Earl Thomas and Bobby Wagner converged on Percy Harvin the last time he played in an NFL game.
The Seattle duo took Harvin to the CenturyLink Field turf more than a year ago when the Seahawks played the Minnesota Vikings, got up and headed back to the huddle. Harvin stayed on the ground. He grabbed at his ankle. His day and season were done.
Sunday, the Vikings return to CenturyLink. It appears Harvin will, too, finally making his Seattle debut after an offseason trade shipped the wide receiver to the team that hurt him.
Harvin practiced this week and is listed as “probable” on the official injury report for the first time since Aug. 1 hip surgery put him on the physically unable to perform list.
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If you ask him, Harvin is more definitive about his status.
“I definitely think I am ready to play,” Harvin said.
Based on multiple descriptions of his ability, it would appear as if Harvin has a bellyful of fuses.
Seahawks coach Pete Carroll, quarterback Russell Wilson, cornerback Richard Sherman and even Harvin have called him “explosive.”
In part, that’s a problem for his first game of the season.
Last year in Seattle, Harvin had to come off the field the series before he sprained his ankle. He had missed practice earlier that week because of a hamstring problem.
The 5-foot-11, 184-pound Harvin is swift but slight. He’s the lightest player on the Seahawks’ roster.
He also runs hard, often eschewing alternate routes when a tackler comes at him. Combining his typical style with the fervor of returning against his former team might prove explosive.
That means the Seahawks likely will manage Harvin’s touches.
“I won’t say what I can and can’t do,” Harvin said. “I would just say that it would be crazy for me to think that I can go out there and play the amount of plays I was able to play before. ... I’m able to do some of the things, but it’s still day to day.”
Seahawks offensive coordinator Darrell Bevell formulated plays for Harvin for two seasons in Minnesota. He used Harvin in a variety of ways, just as Vikings offensive coordinator Bill Musgrave did the past two seasons.
Against the Seahawks last year, Harvin had meager numbers. He finished with two receptions for 10 yards and four rushes for 24 yards. But he was lined up all over the field to get those opportunities.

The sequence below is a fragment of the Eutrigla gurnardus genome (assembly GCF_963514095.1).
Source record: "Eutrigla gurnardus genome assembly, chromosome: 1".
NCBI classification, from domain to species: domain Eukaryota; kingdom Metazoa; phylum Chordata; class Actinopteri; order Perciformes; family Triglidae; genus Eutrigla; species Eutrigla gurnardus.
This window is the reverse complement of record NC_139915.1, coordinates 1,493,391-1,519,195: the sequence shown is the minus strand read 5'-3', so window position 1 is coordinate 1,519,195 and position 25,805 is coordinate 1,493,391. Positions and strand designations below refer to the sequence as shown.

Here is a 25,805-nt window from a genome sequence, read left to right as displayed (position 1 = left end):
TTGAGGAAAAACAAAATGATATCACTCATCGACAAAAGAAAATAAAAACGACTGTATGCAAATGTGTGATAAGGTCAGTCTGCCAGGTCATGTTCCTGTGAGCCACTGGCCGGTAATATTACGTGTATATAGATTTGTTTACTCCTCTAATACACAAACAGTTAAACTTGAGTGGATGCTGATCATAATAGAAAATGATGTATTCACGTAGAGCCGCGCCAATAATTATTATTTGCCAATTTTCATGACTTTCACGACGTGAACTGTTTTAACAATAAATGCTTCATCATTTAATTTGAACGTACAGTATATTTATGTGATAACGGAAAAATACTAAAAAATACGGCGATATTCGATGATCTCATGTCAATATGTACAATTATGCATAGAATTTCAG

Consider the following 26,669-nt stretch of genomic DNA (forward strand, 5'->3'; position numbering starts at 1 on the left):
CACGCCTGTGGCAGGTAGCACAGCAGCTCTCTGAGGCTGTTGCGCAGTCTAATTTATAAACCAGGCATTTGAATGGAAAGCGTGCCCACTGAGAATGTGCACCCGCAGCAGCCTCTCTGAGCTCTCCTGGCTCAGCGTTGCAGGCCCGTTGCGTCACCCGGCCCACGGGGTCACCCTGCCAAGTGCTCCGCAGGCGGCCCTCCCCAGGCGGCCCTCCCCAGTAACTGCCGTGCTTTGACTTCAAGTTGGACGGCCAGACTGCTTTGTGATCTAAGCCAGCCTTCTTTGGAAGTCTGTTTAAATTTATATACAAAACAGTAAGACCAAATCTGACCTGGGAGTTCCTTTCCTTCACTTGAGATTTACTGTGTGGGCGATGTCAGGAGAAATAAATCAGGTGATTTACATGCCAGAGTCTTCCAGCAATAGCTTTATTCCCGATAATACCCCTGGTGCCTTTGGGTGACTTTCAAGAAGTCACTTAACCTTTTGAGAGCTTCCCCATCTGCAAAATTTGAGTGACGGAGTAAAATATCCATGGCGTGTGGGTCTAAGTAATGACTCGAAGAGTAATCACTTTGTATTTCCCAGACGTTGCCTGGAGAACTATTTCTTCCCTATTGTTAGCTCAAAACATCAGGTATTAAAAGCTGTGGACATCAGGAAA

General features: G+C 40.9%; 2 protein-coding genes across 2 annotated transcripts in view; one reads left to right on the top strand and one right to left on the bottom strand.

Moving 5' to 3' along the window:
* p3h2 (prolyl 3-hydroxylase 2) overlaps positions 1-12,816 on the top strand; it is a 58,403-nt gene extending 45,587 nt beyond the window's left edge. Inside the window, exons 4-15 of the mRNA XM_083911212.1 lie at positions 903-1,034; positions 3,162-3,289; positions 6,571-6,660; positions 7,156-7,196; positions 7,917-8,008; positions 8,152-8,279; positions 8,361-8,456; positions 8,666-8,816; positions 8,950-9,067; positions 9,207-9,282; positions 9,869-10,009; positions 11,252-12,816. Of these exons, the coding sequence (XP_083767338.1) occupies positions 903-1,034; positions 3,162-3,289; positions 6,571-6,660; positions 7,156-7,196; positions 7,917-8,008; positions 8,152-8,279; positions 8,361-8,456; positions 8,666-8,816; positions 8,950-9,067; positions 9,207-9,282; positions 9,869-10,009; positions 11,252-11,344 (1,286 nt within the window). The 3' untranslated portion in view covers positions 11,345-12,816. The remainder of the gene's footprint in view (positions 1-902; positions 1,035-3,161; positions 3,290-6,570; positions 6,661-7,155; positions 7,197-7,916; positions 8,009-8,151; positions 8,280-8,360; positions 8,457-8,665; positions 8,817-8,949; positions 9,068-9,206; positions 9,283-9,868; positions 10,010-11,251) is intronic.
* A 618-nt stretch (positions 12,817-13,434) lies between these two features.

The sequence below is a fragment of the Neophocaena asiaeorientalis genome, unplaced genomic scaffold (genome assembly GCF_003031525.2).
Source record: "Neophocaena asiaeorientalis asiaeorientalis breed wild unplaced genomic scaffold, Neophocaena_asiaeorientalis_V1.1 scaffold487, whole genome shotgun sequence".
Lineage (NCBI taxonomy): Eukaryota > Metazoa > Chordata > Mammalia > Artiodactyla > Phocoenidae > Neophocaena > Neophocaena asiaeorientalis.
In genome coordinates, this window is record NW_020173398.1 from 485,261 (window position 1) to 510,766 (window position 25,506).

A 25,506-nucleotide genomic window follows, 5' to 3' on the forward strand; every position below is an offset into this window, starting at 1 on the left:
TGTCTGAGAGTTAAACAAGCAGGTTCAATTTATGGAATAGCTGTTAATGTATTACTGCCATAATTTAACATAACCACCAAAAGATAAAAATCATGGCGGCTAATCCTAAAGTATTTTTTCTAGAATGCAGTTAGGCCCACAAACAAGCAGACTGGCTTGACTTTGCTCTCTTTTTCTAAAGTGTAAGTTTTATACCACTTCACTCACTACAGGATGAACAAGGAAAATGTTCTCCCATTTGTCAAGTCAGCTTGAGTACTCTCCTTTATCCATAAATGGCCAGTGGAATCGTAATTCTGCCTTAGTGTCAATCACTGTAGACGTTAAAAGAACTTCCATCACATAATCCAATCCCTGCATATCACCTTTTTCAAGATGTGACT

The Vikings tossed the ball to Harvin for a run. One play, he was split wide, sprinted toward the backfield on the snap as if he was going to take a reverse, then instantly cut back out to the flat for a reception. He also had an end-around and ran a couple of standard routes.
Sherman said the Seahawks had an intricate game plan for Harvin.
“If he’s here we do this, if he’s here we do this, so we’re glad we don’t have to deal with him anymore,” Sherman said. “I think we put more emphasis on him because he did so much for them. When he’s in the game, they can do anything with him.”
Harvin had trouble reaching this point.
Once the Seahawks allowed him to practice, they had a 21-day window in which to activate Harvin. If he was not added to the 53-man roster by the end of 21 days, he would have been ineligible to return this season.
His 21-day clock started Oct. 21 when he first practiced. But Harvin had soreness in his surgically repaired hip and made it through half a practice before being shut down.
A magnetic resonance imaging (MRI) exam didn’t show any structural damage where the surgery was performed, so Harvin had some fluid drained from the hip and said he was “right back” on his feet.
This week, he has practiced for three consecutive days without soreness.
Carroll was not definitive about Harvin’s availability, hedging his answer when he said Harvin “has a chance” to play.
That’s all Harvin has been waiting for since Thomas and Wagner crunched him last November.